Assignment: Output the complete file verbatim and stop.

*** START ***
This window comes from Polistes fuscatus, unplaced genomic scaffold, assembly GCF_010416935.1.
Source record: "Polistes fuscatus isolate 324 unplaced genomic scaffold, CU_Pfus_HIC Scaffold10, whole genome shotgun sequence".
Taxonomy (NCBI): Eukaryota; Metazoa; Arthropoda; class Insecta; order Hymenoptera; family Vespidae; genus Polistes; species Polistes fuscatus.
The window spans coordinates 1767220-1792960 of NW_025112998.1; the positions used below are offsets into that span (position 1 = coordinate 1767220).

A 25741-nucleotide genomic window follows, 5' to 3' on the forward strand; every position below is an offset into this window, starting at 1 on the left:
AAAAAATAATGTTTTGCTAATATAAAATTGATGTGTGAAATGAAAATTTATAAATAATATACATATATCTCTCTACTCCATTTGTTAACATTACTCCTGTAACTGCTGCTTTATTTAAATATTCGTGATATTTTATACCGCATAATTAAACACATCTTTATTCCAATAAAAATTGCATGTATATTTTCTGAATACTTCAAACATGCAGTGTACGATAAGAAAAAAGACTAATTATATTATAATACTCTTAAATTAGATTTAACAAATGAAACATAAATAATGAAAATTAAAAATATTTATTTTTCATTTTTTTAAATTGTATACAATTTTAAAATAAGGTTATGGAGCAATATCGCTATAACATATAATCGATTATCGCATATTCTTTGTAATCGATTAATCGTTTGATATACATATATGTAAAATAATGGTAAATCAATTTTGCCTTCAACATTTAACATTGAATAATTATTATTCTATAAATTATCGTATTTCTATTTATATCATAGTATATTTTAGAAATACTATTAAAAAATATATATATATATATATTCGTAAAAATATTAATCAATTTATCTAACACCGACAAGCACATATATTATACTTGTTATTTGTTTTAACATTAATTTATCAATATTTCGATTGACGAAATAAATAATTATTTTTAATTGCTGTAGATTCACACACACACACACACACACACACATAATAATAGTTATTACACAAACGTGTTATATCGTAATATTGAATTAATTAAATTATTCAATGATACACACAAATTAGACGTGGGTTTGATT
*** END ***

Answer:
This window comes from Polistes fuscatus, unplaced genomic scaffold, assembly GCF_010416935.1.
Source record: "Polistes fuscatus isolate 324 unplaced genomic scaffold, CU_Pfus_HIC Scaffold10, whole genome shotgun sequence".
Taxonomy (NCBI): Eukaryota; Metazoa; Arthropoda; class Insecta; order Hymenoptera; family Vespidae; genus Polistes; species Polistes fuscatus.
The window spans coordinates 1767220-1792960 of NW_025112998.1; the positions used below are offsets into that span (position 1 = coordinate 1767220).

A 25741-nucleotide genomic window follows, 5' to 3' on the forward strand; every position below is an offset into this window, starting at 1 on the left:
AAAAAATAATGTTTTGCTAATATAAAATTGATGTGTGAAATGAAAATTTATAAATAATATACATATATCTCTCTACTCCATTTGTTAACATTACTCCTGTAACTGCTGCTTTATTTAAATATTCGTGATATTTTATACCGCATAATTAAACACATCTTTATTCCAATAAAAATTGCATGTATATTTTCTGAATACTTCAAACATGCAGTGTACGATAAGAAAAAAGACTAATTATATTATAATACTCTTAAATTAGATTTAACAAATGAAACATAAATAATGAAAATTAAAAATATTTATTTTTCATTTTTTTAAATTGTATACAATTTTAAAATAAGGTTATGGAGCAATATCGCTATAACATATAATCGATTATCGCATATTCTTTGTAATCGATTAATCGTTTGATATACATATATGTAAAATAATGGTAAATCAATTTTGCCTTCAACATTTAACATTGAATAATTATTATTCTATAAATTATCGTATTTCTATTTATATCATAGTATATTTTAGAAATACTATTAAAAAATATATATATATATATATTCGTAAAAATATTAATCAATTTATCTAACACCGACAAGCACATATATTATACTTGTTATTTGTTTTAACATTAATTTATCAATATTTCGATTGACGAAATAAATAATTATTTTTAATTGCTGTAGATTCACACACACACACACACACACACACATAATAATAGTTATTACACAAACGTGTTATATCGTAATATTGAATTAATTAAATTATTCAATGATACACACAAATTAGACGTGGGTTTGATT